Jeff Rowe is a singer/songwriter fresh out of the Boston Punk scene who released his debut EP, ‘Barstool Conversations,’ in August of 2010 through Anchorless Records. Jeff, being the nice guy that he is, agreed to talk to us about the change from playing in a band to going solo, his musical influences, being a terrible liar and exciting 2011 plans. Check out full the interview here.
You’ve been doing solo work for a little while now. How does playing alone feel compared to playing in your old bands?
I sincerely miss the collective effort and creativity that comes with playing in a band. The moment when you finally do a song justice as a group is not quite the same feeling of triumph when its just you and a cup of coffee. That being said, the fundamental positive difference between playing with a band or playing solo for me is the ability to take on tours and recording without having to run it by 4 or 5 people and see if it works for their availability. The feeling that you’re walking a wire of sorts when playing completely alone can be pretty damn liberating and is unlike anything I’ve felt while playing in a band.
Are you more or less critical of yourself when part of a duo or as a solo artist?
I think I’m pretty evenly critical of anything I’m doing musically be it solo or with a band. At the end of the day I want to feel like I’ve lived up to my own expectations but I’m the last person that is gonna strip the fun out of what I love by taking myself too seriously.
As a recording artist a lot of people that surround you can influence your music, add ideas etc. Are you always looking for fresh ideas? If yes, where do you get these from?
The vast majority of my ideas for songs come from what I’m surrounded by. I could have a passing conversation with a friend and for one reason or another, it will stick with me and work its way into a song. I also use the songs to help wrap my head around things in my life that I just flat out didn’t understand the first time around. I’m surrounded by amazing friends that make for late nights, hard mornings and endless material for me to write about.
Who would you site as your major influences, on both the folk and punk sides of the spectrum?
I could turn this question into a gushing 50 pages about how lucky I am to have come across the music that has had a profound effect on my life. I grew up on punk bands like Crimpshrine, Avail, Jawbreaker etc… and then stumbled my way into songwriters like Townes Van Zandt, John Prine, Bruce Springsteen etc…
So many new folk punk artists are really starting to gain attention, such as Frank Turner, Defiance, Ohio!, Joey Briggs, Mischief Brew, and more. What are your favourite bands in the genre?
I really Like Erik Petersen and Mischief Brew… He’s a great songwriter with the enviable ability to write with both imagery and raw emotion. To be honest I’m not the most well versed person for the folk punk genre but I know there are many great songwriters that are under the radar so to speak.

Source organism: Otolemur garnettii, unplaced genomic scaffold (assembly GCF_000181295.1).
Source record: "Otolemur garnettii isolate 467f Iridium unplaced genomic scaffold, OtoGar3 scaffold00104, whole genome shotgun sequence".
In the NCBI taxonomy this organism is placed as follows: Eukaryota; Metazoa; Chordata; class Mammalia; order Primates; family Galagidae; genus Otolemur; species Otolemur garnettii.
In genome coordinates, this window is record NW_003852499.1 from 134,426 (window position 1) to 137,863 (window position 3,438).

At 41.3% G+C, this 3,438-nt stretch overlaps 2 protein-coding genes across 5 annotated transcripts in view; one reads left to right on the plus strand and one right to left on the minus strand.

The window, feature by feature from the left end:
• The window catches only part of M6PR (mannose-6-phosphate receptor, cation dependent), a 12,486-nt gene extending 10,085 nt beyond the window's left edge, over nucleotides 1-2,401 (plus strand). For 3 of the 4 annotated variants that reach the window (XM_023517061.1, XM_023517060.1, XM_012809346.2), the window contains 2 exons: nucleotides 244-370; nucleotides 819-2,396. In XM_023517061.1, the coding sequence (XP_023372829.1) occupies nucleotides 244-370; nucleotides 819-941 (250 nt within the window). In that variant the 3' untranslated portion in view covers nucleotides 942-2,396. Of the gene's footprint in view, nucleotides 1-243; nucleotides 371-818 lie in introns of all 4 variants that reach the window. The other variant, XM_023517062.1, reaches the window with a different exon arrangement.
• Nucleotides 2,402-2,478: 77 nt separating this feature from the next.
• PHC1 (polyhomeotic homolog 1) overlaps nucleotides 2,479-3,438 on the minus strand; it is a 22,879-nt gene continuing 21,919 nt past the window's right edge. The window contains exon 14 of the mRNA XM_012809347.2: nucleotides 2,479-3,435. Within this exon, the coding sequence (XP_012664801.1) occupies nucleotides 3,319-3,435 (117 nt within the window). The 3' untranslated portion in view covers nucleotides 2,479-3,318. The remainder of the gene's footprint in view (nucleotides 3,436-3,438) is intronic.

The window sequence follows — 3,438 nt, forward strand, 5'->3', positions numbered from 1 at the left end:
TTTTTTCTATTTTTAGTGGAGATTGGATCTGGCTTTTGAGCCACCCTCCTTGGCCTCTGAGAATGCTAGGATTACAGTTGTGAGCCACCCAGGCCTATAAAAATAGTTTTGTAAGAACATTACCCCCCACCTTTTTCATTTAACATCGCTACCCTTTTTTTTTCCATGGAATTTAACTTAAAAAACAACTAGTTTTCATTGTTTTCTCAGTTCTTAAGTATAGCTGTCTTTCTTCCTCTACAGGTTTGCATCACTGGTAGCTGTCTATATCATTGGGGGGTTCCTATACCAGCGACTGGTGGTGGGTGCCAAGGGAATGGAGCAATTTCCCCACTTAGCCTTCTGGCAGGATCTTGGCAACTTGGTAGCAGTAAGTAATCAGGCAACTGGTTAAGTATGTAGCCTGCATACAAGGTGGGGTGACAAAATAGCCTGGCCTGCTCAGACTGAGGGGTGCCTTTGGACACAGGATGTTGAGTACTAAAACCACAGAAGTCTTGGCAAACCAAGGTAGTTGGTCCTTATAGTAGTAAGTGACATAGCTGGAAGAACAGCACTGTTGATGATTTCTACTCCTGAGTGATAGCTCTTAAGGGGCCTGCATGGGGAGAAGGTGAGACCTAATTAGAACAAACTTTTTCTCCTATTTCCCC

Part of the rise of folk punk seems to be a movement that’s trying to break down the barriers between musicians and fans. Can you share a positive experience you’ve had with a fan?
While playing a show a few years back in an upstairs apartment in Oswego, New York (amazing kids up there!) there was a pig pile of sorts during my set. People were singing so loud that my guitar must have felt like an outsider. It was a night that I’ll never forget and the friends that were made that night are my friends to this day. When a night or moment like that happens with music it is made very clear to me that any barrier between musician and crowd is best put aside.
Boston has certainly had no shortage of punk rock. Who are your favorite Boston bands?
Boston is a great city for music, it ebbs and flows but what doesn’t? There are so many old bands from Boston that I love and could go on about but what’s important are the bands the city has right now. All of the following bands are local and deserve a listen… Wolves and the Radio, Larcenist, Billy Brown, Choke Up, Movers and Shakers, The Cold Beat and Dan Webb and the Spiders and the Fake Boys.
How was your experience at The Fest 9?
Fest 9 was my first Fest experience. I had an amazing time being surrounded by old friends and bands that I really respect. It felt great just to be a part of it. The hangovers hurt like hell though.
Your songs tend to be rich and full of emotion. I’d love to hear the story behind one of them. Do you want to pick one and tell us about it?
The song”Dead Authors” is about coming to terms with my relationship with my family and the city I grew up in. The scenes change and the times continue to pulse forward but there are cultural ramifications when you try and turn a working class city into a tourist town for the wealthy to summer in. The lyrics are very personal and very real. The family/city topic is a bit of a theme with my songs. I don’t want to write about things that I don’t know about or have no experience with, for me I’d feel dishonest and I’m a terrible liar.
Any exciting future plans you want to tell us about?
2011 is looking real busy for me. I’ve got a 4 way split with Brenden Kelly, Chris Cresswell (The Flatliners) and Mike Hale (Gunmoll) coming out on Anchorless in April that I’m real excited about. I will also have a new EP called “New Winter, New England” out in May also on Anchorless. I have a 7 inch coming out later in the year that will be released in Europe only on Gunner records and lastly I’ll be touring as much as possible. For now it looks like Canada in April, Europe/U.K. in May, Russia/Ukraine in June and the U.S. in July.
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